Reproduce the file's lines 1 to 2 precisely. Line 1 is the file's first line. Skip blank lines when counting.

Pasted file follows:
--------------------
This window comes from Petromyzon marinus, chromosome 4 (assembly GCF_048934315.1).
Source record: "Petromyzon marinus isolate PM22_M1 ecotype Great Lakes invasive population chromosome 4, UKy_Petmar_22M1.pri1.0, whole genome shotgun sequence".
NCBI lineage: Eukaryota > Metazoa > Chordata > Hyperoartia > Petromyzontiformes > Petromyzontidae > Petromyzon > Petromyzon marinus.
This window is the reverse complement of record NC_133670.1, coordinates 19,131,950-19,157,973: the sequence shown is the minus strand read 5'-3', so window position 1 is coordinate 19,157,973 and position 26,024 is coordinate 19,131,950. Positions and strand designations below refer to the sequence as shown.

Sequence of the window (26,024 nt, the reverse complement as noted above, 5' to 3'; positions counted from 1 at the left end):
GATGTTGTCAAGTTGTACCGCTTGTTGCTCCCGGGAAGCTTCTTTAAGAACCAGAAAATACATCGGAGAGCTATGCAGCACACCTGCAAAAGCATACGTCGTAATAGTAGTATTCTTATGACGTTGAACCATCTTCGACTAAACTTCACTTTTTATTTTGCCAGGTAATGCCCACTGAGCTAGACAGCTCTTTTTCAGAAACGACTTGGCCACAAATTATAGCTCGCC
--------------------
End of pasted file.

This window comes from Petromyzon marinus, chromosome 4 (assembly GCF_048934315.1).
Source record: "Petromyzon marinus isolate PM22_M1 ecotype Great Lakes invasive population chromosome 4, UKy_Petmar_22M1.pri1.0, whole genome shotgun sequence".